Good info but it did not address the scenario. Wife is already hostage. Leave her to the dirt bags.? First five second are most critical. Every second after that the predators are gaining confidence and control

  • Ken August 5, 2019, 8:31 am

    The article fails to mention the most important precaution; always carry a gun on you. No matter where or when. This alleviates any issue of whether you’re close or not to a room that has any of your firearms in it.

  • Casca August 5, 2019, 8:06 am

    1976, They broke into our home and stole all my guns save one a .357 Colt . I usually kept it under my pillow. My wife was worried about my daughter might get it. So that night, several weeks later, I put the gun under the bed and for some reason shoved it back a bit too far.
    During the night I heard noises and I tried to get to my gun which was out of reach. The lights came on. I had bad eyesight and couldn’t reach my glasses or the gun. A dirtbag was standing at the end of the bed and cycled what I think was my 94 Winchester but I couldn’t tell. I bumped my wife but she just fluttered her eye lids. I heard and saw another person in the door way, and eh said shes in here, meaning my daughter in the other bedroom. The guy said something about he was going to blow my head off. I slowly closed my eyes as in a nightmare. Next morning I though maybe I dreamed it. I asked my wife and she said I kinda remember something. This is what shock will do to you. My daughter I asked her if she was alright. She said yes. I did not call the Sheriff because thee state of shock and disbelief and thinking nothing wrong but my Daughter for some time cried ad begged for her Mother to sleep with her. Something she had not done before. She was 5 years old. I asked my wife if she remembered it several times over the years usually she said no but ocassionally she said, I remember something. My precious Daughter was assaulted I’m convinced but the memory is repressed. an my wife’s too. I found our kitchen door with pry marks all around the latch the next day or two. I can’t adequately describe everything and going into lock down and shock from trying to awaken from deep sleep and what happened, I can’t or won’t remember it all.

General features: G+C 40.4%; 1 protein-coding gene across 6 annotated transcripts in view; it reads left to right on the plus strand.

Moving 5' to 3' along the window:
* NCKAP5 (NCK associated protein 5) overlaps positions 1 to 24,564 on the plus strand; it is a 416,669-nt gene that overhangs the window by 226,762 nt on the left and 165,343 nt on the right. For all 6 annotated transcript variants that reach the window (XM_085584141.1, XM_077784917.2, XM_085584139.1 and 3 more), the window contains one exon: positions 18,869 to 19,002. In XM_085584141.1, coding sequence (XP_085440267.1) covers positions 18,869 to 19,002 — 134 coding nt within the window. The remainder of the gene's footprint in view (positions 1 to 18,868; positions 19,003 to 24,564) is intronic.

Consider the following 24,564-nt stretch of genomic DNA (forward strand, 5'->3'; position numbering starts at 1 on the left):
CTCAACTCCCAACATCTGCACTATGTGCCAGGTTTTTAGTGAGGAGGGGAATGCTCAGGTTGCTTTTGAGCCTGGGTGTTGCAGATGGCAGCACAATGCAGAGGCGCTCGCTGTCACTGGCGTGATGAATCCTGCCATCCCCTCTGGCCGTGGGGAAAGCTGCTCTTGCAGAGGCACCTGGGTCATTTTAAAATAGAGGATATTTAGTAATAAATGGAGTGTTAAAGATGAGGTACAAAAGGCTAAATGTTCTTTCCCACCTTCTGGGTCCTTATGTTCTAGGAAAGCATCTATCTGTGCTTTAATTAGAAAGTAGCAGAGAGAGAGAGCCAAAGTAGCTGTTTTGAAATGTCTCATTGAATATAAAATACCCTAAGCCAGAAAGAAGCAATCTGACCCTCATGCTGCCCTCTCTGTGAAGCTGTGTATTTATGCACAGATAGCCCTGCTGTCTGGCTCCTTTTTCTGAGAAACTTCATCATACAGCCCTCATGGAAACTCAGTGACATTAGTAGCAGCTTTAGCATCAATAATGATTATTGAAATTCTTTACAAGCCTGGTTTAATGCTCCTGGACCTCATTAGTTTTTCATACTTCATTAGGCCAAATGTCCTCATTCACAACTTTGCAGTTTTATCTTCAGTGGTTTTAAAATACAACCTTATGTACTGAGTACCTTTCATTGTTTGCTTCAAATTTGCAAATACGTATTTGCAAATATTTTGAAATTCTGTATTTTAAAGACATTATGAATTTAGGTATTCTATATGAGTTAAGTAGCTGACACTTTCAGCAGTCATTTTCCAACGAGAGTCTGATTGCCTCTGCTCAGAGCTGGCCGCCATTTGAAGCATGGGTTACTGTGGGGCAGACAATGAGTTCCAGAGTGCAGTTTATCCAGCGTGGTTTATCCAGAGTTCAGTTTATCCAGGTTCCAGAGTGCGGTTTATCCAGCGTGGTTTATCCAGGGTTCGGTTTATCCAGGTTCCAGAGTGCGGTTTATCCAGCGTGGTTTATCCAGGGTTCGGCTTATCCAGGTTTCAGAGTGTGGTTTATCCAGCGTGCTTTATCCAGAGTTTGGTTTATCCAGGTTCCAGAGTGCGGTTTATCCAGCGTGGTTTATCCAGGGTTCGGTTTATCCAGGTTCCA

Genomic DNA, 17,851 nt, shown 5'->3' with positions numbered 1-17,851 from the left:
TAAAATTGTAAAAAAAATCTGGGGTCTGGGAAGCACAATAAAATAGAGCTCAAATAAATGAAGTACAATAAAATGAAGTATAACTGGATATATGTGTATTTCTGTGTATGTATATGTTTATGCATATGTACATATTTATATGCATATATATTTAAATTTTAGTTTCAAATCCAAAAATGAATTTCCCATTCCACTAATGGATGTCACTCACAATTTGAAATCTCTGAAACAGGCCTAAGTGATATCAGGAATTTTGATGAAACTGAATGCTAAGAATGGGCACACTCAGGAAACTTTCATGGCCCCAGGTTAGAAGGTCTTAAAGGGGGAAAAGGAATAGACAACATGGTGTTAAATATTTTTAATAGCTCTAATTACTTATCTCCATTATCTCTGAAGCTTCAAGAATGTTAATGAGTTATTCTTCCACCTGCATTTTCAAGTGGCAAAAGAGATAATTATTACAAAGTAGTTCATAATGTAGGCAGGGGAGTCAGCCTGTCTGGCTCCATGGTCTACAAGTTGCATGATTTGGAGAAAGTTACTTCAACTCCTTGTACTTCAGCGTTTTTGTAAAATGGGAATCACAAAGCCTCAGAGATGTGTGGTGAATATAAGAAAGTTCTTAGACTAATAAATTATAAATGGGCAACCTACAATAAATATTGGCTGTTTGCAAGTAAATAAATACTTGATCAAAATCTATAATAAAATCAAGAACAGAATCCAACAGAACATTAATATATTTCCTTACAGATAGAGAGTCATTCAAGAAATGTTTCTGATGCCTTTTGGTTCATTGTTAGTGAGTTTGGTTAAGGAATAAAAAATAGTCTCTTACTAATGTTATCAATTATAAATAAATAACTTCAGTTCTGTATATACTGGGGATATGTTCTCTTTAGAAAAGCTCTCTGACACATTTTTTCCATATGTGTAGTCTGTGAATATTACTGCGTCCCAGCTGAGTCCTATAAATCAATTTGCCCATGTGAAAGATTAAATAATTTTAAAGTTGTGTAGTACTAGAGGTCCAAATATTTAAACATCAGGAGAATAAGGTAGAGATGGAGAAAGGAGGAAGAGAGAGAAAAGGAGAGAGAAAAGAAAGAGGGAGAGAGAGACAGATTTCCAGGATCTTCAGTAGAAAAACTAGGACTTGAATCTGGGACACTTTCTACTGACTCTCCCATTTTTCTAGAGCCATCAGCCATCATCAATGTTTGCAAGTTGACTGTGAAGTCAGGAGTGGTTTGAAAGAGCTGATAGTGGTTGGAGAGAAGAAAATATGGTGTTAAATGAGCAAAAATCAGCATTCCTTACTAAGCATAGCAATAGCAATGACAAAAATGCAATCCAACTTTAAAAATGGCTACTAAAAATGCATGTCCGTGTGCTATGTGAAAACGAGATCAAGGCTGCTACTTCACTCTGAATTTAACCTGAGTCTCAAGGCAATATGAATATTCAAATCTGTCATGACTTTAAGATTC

The thing is my Children were made familiar with firearms at age five or so. I let them shoot my .357 with .38s and hearing protection and my hands on the gun. That was all it took to take away any fascination away with handguns. At age 7 they had their own rifles and shotguns and went hunting doves with me. At 10 they hunted squirrels in the woods behind our home alone with the family dog and me within earshot.
    Point is a gun you can’t reach or is empty or locked up does not exist! So teach your children and all are not equal to know how, when and where, an the time to shoot guns and to not play with them. Because a gun out of their reach is usually out of yours when you need it. There is no second chance from the grave.

  • Cyrus August 5, 2019, 7:16 am

    Step 1 this is important so pay attention! Under no circumstances do you just open the front door without first determining who is on the other side!

    • deanbob August 5, 2019, 1:31 pm

      Pre-Step 1: Make sure your front door is either strong enough or has been re-enforced to withstand several strong kicks to allow enough time to put ones plan into effect.

Leave a Comment

Send this to a friend